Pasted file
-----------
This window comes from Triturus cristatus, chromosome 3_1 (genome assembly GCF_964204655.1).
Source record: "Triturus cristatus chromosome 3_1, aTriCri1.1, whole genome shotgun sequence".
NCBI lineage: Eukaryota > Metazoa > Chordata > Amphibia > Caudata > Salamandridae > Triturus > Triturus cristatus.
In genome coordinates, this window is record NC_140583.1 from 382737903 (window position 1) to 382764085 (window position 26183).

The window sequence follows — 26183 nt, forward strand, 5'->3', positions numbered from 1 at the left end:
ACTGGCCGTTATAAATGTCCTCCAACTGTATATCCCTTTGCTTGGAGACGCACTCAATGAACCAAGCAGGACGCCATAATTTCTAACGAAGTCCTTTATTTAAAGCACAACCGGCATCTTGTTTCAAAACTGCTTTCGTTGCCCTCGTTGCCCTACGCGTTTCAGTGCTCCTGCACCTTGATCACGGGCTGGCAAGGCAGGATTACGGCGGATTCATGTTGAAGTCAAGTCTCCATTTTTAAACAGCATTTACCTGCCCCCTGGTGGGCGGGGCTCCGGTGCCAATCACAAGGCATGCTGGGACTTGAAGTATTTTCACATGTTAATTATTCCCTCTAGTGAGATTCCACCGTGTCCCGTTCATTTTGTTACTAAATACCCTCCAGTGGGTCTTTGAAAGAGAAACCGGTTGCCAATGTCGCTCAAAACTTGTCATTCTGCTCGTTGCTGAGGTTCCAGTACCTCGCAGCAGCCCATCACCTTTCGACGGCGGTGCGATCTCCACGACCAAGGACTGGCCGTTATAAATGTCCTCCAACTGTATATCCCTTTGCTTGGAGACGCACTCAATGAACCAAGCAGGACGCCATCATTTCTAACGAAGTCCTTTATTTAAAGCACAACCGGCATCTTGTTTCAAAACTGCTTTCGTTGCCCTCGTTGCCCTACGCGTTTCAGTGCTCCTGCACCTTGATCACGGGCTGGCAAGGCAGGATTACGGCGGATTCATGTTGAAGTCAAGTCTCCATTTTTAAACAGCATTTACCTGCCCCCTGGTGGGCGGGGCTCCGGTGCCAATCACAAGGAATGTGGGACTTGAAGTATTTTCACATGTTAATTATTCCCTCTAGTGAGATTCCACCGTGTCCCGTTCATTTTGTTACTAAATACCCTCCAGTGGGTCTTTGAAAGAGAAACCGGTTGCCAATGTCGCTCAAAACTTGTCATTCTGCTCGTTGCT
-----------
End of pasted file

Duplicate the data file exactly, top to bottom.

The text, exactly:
This window comes from Triturus cristatus, chromosome 3_1 (genome assembly GCF_964204655.1).
Source record: "Triturus cristatus chromosome 3_1, aTriCri1.1, whole genome shotgun sequence".
NCBI lineage: Eukaryota > Metazoa > Chordata > Amphibia > Caudata > Salamandridae > Triturus > Triturus cristatus.
In genome coordinates, this window is record NC_140583.1 from 382737903 (window position 1) to 382764085 (window position 26183).

The window sequence follows — 26183 nt, forward strand, 5'->3', positions numbered from 1 at the left end:
ACTGGCCGTTATAAATGTCCTCCAACTGTATATCCCTTTGCTTGGAGACGCACTCAATGAACCAAGCAGGACGCCATAATTTCTAACGAAGTCCTTTATTTAAAGCACAACCGGCATCTTGTTTCAAAACTGCTTTCGTTGCCCTCGTTGCCCTACGCGTTTCAGTGCTCCTGCACCTTGATCACGGGCTGGCAAGGCAGGATTACGGCGGATTCATGTTGAAGTCAAGTCTCCATTTTTAAACAGCATTTACCTGCCCCCTGGTGGGCGGGGCTCCGGTGCCAATCACAAGGCATGCTGGGACTTGAAGTATTTTCACATGTTAATTATTCCCTCTAGTGAGATTCCACCGTGTCCCGTTCATTTTGTTACTAAATACCCTCCAGTGGGTCTTTGAAAGAGAAACCGGTTGCCAATGTCGCTCAAAACTTGTCATTCTGCTCGTTGCTGAGGTTCCAGTACCTCGCAGCAGCCCATCACCTTTCGACGGCGGTGCGATCTCCACGACCAAGGACTGGCCGTTATAAATGTCCTCCAACTGTATATCCCTTTGCTTGGAGACGCACTCAATGAACCAAGCAGGACGCCATCATTTCTAACGAAGTCCTTTATTTAAAGCACAACCGGCATCTTGTTTCAAAACTGCTTTCGTTGCCCTCGTTGCCCTACGCGTTTCAGTGCTCCTGCACCTTGATCACGGGCTGGCAAGGCAGGATTACGGCGGATTCATGTTGAAGTCAAGTCTCCATTTTTAAACAGCATTTACCTGCCCCCTGGTGGGCGGGGCTCCGGTGCCAATCACAAGGAATGTGGGACTTGAAGTATTTTCACATGTTAATTATTCCCTCTAGTGAGATTCCACCGTGTCCCGTTCATTTTGTTACTAAATACCCTCCAGTGGGTCTTTGAAAGAGAAACCGGTTGCCAATGTCGCTCAAAACTTGTCATTCTGCTCGTTGCT